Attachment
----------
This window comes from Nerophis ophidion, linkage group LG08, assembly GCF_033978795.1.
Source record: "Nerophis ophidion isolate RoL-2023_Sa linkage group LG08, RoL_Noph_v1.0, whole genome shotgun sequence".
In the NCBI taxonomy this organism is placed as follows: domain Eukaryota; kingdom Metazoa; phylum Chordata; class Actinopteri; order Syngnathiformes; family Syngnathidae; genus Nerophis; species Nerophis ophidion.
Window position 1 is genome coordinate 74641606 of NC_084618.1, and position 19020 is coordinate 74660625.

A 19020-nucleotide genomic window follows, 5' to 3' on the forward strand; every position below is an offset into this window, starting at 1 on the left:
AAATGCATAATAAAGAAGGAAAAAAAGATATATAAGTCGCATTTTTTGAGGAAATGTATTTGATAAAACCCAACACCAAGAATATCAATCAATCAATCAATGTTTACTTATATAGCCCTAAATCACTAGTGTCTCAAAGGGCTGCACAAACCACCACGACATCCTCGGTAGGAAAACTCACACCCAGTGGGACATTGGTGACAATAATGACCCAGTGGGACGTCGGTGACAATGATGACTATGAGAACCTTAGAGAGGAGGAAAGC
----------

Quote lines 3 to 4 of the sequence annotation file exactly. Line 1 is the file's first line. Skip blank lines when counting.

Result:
In the NCBI taxonomy this organism is placed as follows: domain Eukaryota; kingdom Metazoa; phylum Chordata; class Actinopteri; order Syngnathiformes; family Syngnathidae; genus Nerophis; species Nerophis ophidion.
Window position 1 is genome coordinate 74641606 of NC_084618.1, and position 19020 is coordinate 74660625.